I was impressed with the Far East 28R when we tested it for the 2015 December/January issue of this magazine, so I had high hopes for her little sister, the new 23R. I was not disappointed.
Far East Yachts aim their small monohulls at the club racer market. They are well-built, fun to sail, economical to buy, perform well on handicap against bigger boats and inevitably will have a decent-sized one-design fleet operating in most countries.
At time of writing, more than 200 of the 28Rs have been delivered around the world and already there are seven in Australia. On the market for less than a year, that’s a very promising sign for one-design fans.
So far 85 of the 23Rs have been built, with most sold in China but with fleets also starting to emerge in Europe and North America.
The 23R is basically a cut-down version of the 28R, with the same modern hull shape, reverse bow, wide transom and simple but effective control line layout.
The hull is built using a polyester/foam-core sandwich which is vacuum infused, producing a light and rigid boat. The one-piece structural inner frame forms a stiff spine that distributes the keel, mast and rigging forces.
Although obviously mass-produced in China, I have always been impressed with the quality of the Far East boats and a close inspection of hull to deck joins, for example, reassures even the most sceptical of buyers.
The aluminium boom and rod kicker are from Selden, the two sheet winches are from Harken and the jammers are from Spinlock. The carbon main and jib are made from Contender sailcloth by Red Rum Sails in China, which is owned by Far East.
The square-topped main and non-overlapping jib deliver a total sail area of 32.7m2. There is one reefing point in the main which would reduce the sail area considerably but it is unlikely to be used except when cruising. The rig is well-balanced and can be carried easily in the 25 knot wind range that is likely to be the maximum these yachts would be sailed in during twilights or race weeks.
There are no running backstays to worry about during a gybe, with the mainsheet acting as the backstay.
SPEED TO BURN
We had ideal conditions for the test on Moreton Bay with the wind starting at 10 knots but building closer to 18 by the time we returned to the marina.
Going upwind the boat was very light on the tiller and speeds of around 7 knots were easily attainable. But the real fun started when we turned downwind and launched the 54m2 asymmetrical spinnaker off the retractable prodder.
As the kite filled, the bows lifted and the boat picked up speed instantly. We were immediately doing more than 14 knots and although the steering was sensitive, she was easy to keep on the plane. Reports suggest that in the right conditions, downwind speeds of close to 20 knots are possible.
The downwind run highlighted the only two changes we could suggest to Australian agent Gerrit Veenemans and they were minor ones.
Currently the boom vang control line is sheeted on the kicker, meaning a crew member has to go down to leeward to adjust it. It is needed to give the helmsman more control when planing and would be better if lines were led to both sides of the cockpit. The crew weight needs to be in the stern to get maximum downwind performance and it would be handy to be able to release the vang without moving.
The spinnaker halyard is cleated to the mast, again requiring a crew member to go forward when dropping the kite into the bag, which is placed in the companionway. Again, controls further aft would be advantageous.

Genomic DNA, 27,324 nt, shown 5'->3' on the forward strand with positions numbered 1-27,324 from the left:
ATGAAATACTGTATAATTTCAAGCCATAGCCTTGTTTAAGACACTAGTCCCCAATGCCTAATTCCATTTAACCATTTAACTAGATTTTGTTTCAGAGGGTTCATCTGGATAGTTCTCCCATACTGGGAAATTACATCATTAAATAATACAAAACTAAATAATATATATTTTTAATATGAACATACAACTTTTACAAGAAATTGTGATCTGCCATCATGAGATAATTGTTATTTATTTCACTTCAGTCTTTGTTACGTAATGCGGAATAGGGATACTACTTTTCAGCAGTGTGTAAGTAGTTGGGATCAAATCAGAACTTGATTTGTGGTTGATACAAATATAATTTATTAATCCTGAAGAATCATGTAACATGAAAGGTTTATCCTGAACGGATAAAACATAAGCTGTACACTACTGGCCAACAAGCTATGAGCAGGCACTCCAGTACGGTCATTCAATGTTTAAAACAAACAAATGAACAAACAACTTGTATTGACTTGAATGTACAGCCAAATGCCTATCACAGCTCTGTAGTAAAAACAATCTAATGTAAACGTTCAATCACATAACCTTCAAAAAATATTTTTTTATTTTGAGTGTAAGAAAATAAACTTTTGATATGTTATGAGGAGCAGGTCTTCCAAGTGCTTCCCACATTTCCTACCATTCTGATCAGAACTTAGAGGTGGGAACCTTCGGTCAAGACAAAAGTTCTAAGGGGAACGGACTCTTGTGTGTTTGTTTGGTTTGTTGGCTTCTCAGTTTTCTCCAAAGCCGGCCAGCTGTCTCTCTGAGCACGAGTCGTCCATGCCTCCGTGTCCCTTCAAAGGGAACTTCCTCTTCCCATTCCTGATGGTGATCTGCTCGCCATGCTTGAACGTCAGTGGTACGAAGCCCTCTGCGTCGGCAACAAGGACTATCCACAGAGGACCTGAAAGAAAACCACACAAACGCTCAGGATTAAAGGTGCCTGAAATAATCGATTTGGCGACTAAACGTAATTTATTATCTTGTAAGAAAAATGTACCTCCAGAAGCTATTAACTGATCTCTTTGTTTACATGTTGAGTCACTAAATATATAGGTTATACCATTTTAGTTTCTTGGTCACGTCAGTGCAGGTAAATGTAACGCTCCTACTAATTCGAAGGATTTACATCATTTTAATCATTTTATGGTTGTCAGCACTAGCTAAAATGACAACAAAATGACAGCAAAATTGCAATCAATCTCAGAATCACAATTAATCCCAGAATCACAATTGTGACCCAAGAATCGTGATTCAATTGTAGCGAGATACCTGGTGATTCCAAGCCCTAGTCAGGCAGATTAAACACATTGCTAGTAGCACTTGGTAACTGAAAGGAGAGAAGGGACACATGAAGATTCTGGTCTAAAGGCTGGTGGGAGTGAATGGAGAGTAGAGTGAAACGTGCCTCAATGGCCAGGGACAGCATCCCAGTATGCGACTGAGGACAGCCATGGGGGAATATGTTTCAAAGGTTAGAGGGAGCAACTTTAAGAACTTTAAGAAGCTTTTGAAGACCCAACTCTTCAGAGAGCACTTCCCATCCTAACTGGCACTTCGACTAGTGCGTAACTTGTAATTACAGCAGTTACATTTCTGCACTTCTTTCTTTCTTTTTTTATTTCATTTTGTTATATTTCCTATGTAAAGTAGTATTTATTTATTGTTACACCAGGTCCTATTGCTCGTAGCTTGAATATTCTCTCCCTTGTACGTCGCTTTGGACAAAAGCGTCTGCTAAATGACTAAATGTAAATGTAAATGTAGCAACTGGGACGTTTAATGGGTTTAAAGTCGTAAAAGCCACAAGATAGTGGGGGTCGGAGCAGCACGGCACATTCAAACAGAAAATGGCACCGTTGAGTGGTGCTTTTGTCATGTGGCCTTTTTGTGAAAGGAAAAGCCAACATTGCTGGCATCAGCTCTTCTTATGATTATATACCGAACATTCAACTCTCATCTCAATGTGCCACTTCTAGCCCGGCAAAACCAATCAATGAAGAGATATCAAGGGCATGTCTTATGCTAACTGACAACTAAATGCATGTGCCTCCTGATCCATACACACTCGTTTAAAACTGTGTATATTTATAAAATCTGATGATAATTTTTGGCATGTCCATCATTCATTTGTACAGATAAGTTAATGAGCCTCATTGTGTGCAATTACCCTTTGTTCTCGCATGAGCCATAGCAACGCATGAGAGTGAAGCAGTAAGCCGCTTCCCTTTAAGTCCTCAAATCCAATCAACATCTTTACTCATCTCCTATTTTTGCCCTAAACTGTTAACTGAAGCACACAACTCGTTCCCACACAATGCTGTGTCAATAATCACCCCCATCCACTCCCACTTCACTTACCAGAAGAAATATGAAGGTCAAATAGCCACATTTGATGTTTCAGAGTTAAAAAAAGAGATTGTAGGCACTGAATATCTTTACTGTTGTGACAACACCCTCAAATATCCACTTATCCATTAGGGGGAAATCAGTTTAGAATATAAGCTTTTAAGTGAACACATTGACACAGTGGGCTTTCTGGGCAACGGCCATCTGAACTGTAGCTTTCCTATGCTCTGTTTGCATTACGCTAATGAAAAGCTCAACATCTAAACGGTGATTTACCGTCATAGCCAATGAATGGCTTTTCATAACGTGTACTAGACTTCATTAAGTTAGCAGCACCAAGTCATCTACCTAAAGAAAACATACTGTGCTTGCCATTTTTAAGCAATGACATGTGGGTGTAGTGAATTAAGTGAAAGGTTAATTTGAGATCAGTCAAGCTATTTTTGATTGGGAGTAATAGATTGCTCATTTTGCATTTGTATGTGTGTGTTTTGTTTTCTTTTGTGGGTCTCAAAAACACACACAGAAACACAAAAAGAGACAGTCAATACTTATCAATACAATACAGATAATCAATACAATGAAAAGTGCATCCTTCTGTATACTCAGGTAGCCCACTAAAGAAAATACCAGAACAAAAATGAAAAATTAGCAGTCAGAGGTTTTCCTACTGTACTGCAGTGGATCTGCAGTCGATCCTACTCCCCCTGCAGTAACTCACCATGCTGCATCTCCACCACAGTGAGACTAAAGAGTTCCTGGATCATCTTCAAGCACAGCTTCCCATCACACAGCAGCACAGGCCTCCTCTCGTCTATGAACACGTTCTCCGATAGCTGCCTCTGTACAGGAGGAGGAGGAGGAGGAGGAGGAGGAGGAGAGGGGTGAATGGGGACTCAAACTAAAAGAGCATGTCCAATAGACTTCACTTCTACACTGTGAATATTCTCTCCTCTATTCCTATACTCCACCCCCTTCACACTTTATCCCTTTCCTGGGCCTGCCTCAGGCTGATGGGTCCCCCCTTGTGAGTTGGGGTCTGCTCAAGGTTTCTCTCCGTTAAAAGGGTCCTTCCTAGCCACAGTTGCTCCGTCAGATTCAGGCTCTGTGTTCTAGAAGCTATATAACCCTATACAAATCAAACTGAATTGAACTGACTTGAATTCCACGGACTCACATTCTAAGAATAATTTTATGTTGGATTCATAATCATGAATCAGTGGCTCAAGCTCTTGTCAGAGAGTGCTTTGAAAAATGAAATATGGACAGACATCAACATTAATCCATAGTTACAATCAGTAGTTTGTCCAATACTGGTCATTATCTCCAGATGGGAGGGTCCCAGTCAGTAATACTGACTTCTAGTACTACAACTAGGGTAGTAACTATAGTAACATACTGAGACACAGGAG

These are very minor tweaks, however, and hopefully will be allowed when the one-design rules are written for the class.
Although more a small keelboat than a true sportsboat, the 23R will certainly hold its own against other trailerables of a similar size. It delivers the same high-speed downwind fun as a sportsboat, but is perhaps a bit drier.
The total weight of the boat is just 800kgs and 44% (or 352kgs) is in the keel, which is a bulb on a carbon fin that gives a draft of 1.4m when fully extended. Although she likes to lean over when going upwind, the stability is good and total wetted surface doesn’t change much.
Total towing weight on a purpose-built trailer will be around 1200kg, with the keel raised into the boat via a single lifting point.
Like the 28R, this is a boat that will appeal to the club racer. Easy to sail and well-rated, the Far East yachts are ideal for people who have been crewing on other boats but want to control their own destiny without spending a fortune. It will also appeal to owners of older designs such as the J24 who want to upgrade to a more modern and higher-performance craft.
The list price for the standard 23R is $52,500 and she can be raced with three or four people on board – no need to spend the whole day on the phone trying to secure six or seven big burly blokes for your next race week or the club’s twilights.
Interest has also been shown by several clubs that are looking for a couple of economical small keelboats for corporate match racing or adult learn-to-sail programs.
In the coming years I expect to see plenty of 23Rs and 28Rs at race weeks like the Sydney Harbour Regatta or Festival of Sails and, being trailerable, they will also make appearances at Airlie Beach Race Week and other events that caters for off-the-ramp classes.
There are also specialist events such as the annual trailer boat nationals, the Port Phillip Trailerable Series and the Bay to Bay in Queensland where these boats would be very competitive.
Gerrit Veenemans has two 23Rs in the country so a test sail is easily arranged on Moreton Bay. Far East also organise one-design regattas and the first one for the 23R had 28 entries, mainly from China.
For more information on the 23R or to organise a test sail, contact Gerrit Veenemans by phone on 0468 648 554 or check out the website at www.fareastyachts.com.au.
– Roger McMillan